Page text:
Seminars and Colloquia by Series

Groups, Extensions, and Cohomology

Series
Algebra Student Seminar
Time
Friday, February 10, 2023 - 10:30 for 1 hour (actually 50 minutes)
Location
Skiles 005
Speaker
Akash NarayananGeorgia Tech

Group extensions are a natural way of building complicated groups out of simpler ones. We will develop techniques used to study group extensions. Through these techniques, we will motivate and discuss connections to the cohomology of groups. 

Synchronization and averaging in a simple dynamical systems with fast/slow variables

Series
Math Physics Seminar
Time
Thursday, February 9, 2023 - 12:00 for 1 hour (actually 50 minutes)
Location
Skiles Room 005, and online zoom link: Meeting ID: 961 2577 3408
Speaker
Federico BonettoSchool of Mathematics, Georgia Tech

 We study a family of dynamical systems obtained by coupling a chaotic (Anosov) map on the two-dimensional torus -- the chaotic variable -- with the identity map on the one-dimensional torus -- the neutral variable -- through a dissipative interaction. We show that the  two systems synchronize, in the sense that the trajectories evolve toward an attracting invariant manifold, and that the full dynamics is conjugated to its linearization around the invariant manifold. When the interaction is small, the evolution of the neutral variable is very close to the identity and hence the neutral variable appears as a slow variable with respect to the fast chaotic variable: we show that, seen on a suitably long time scale, the slow variable effectively follows the solution of a deterministic differential equation obtained by averaging over the fast  variable.

The seminar can also be accessed online via zoom link: Meeting ID: 961 2577 3408

The Braid Group and the Burau Representation

Series
Geometry Topology Student Seminar
Time
Wednesday, February 8, 2023 - 14:00 for
Location
Speaker
Jacob GuyneeGeorgia Tech

The braid group has many applications throughout the world of math due to its simple yet rich structure. In this talk we will focus on the Burau representation of the braid group, which has important implications in knot theory. Most notably, the open problem of faithfulness of the Burau representation of the braid group on 4 strands is equivalent to whether or not the Jones polynomial can detect the unknot. The Burau representation has a topological interpretation that uses the mapping class definition of the braid group. We'll introduce the braid group first and then discuss the Burau representation. We will go through examples for small n and discuss the proof of nonfaithfulness for n > 4. Time permitting, we may introduce the Gassner representation.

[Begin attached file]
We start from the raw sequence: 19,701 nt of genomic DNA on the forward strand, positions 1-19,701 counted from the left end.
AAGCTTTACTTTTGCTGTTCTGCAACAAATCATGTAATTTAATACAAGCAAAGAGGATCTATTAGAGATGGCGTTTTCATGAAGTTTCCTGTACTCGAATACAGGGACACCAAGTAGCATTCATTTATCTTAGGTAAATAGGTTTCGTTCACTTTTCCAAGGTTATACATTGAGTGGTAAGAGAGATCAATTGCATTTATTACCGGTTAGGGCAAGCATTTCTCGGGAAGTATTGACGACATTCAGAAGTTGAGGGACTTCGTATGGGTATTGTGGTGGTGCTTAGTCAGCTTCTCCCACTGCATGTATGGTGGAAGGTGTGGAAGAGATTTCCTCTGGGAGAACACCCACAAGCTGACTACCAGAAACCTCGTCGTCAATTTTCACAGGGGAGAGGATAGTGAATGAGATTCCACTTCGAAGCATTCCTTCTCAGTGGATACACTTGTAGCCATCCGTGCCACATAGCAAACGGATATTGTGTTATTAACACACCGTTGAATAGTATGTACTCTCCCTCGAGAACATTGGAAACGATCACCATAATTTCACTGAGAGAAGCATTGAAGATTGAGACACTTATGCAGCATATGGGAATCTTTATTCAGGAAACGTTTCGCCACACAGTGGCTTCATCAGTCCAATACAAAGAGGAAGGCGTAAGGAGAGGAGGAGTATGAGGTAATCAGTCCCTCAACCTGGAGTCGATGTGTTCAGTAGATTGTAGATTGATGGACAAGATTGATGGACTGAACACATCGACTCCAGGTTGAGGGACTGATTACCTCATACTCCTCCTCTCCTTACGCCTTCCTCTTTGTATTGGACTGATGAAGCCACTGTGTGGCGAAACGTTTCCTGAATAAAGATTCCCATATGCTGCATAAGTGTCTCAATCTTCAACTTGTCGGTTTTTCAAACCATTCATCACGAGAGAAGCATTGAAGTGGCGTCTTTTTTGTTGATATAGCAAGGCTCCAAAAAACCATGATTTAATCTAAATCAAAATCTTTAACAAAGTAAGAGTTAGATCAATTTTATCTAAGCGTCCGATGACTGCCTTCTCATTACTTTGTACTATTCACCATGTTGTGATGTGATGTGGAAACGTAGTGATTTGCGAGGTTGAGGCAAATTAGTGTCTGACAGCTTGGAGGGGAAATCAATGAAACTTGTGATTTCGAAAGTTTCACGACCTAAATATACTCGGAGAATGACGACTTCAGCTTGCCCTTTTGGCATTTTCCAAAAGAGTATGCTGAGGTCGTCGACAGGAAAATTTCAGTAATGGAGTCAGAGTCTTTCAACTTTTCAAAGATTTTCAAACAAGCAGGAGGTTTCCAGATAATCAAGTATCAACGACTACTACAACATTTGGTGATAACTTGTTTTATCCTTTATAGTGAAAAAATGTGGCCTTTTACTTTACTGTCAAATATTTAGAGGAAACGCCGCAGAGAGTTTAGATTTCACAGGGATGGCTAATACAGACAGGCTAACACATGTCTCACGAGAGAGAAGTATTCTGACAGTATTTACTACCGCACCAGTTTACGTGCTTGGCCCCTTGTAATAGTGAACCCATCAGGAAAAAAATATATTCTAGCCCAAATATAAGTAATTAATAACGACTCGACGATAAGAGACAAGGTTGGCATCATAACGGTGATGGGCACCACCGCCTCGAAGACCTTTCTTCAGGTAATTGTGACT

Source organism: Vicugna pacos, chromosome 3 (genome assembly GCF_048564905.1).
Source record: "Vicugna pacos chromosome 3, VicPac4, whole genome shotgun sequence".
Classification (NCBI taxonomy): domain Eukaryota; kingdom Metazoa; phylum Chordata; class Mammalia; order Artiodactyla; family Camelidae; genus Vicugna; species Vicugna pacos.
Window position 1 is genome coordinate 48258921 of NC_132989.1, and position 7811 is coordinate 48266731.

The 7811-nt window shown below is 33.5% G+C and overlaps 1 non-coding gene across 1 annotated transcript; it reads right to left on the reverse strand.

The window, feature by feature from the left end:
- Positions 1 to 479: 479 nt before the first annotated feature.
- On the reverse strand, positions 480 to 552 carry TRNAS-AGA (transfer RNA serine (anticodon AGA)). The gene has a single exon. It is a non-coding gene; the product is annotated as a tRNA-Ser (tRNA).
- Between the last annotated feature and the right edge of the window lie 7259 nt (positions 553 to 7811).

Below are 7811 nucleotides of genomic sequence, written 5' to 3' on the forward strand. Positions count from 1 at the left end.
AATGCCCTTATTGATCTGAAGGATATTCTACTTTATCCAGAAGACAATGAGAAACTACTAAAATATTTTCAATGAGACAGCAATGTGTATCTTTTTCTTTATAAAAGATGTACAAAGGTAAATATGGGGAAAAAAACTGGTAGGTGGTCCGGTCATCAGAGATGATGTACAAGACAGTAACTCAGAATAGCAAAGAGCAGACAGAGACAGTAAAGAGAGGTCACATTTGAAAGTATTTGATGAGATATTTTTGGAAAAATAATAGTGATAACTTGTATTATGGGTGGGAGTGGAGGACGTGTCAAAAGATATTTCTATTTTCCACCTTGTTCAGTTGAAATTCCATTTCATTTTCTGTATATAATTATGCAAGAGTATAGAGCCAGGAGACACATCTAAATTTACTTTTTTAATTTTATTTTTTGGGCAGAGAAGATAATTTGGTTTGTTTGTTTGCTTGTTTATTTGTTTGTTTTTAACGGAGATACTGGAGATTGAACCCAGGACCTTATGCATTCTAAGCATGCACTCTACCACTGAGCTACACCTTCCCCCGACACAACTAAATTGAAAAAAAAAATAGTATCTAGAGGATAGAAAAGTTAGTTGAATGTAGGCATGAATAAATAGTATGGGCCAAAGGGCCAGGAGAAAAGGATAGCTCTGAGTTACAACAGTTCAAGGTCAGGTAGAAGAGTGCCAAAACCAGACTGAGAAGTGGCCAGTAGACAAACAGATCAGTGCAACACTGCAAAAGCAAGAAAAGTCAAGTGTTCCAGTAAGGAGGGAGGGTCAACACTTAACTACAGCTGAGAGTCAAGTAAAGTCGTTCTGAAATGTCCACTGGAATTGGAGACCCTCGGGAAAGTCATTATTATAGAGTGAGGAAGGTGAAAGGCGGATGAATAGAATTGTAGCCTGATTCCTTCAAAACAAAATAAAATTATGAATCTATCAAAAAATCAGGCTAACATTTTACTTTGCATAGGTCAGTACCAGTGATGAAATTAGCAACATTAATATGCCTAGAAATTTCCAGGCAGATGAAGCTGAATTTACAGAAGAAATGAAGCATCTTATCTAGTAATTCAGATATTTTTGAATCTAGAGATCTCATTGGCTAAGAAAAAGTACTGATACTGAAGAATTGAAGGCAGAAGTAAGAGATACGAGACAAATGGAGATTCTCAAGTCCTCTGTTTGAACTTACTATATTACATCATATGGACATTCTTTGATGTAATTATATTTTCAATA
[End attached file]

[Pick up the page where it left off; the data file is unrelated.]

Global Existence and Long Time Behavior in the 1+1 dimensional Principal Chiral Model with Applications to Solitons

Series
PDE Seminar
Time
Tuesday, February 7, 2023 - 15:00 for 1 hour (actually 50 minutes)
Location
Skiles 006
Speaker
Jessica Trespalacios JulioUniversidad de Chile

We consider the 1+1 dimensional vector valued Principal Chiral Field model (PCF) obtained as a simplification of the Vacuum Einstein Field equations under the Belinski-Zakharov symmetry. PCF is an integrable model, but a rigorous description of its evolution is far from complete. Here we provide the existence of local solutions in a suitable chosen energy space, as well as small global smooth solutions under a certain non degeneracy condition. We also construct virial functionals which provide a clear description of decay of smooth global solutions inside the light cone. Finally, some applications are presented in the case of PCF solitons, a first step towards the study of its nonlinear stability. 

Distinguishing hyperbolic knots using finite quotients

Series
Geometry Topology Seminar
Time
Monday, February 6, 2023 - 14:00 for 1 hour (actually 50 minutes)
Location
Speaker
Tam Cheetham-WestRice University

The fundamental groups of knot complements have lots of finite quotients. We give a criterion for a hyperbolic knot in the three-sphere to be distinguished (up to isotopy and mirroring) from every other knot in the three-sphere by the set of finite quotients of its fundamental group, and we use this criterion as well as recent work of Baldwin-Sivek to show that there are infinitely many hyperbolic knots distinguished (up to isotopy and mirroring) by finite quotients. 

Implicit bias of optimization algorithms and generalization of over-parameterized neural networks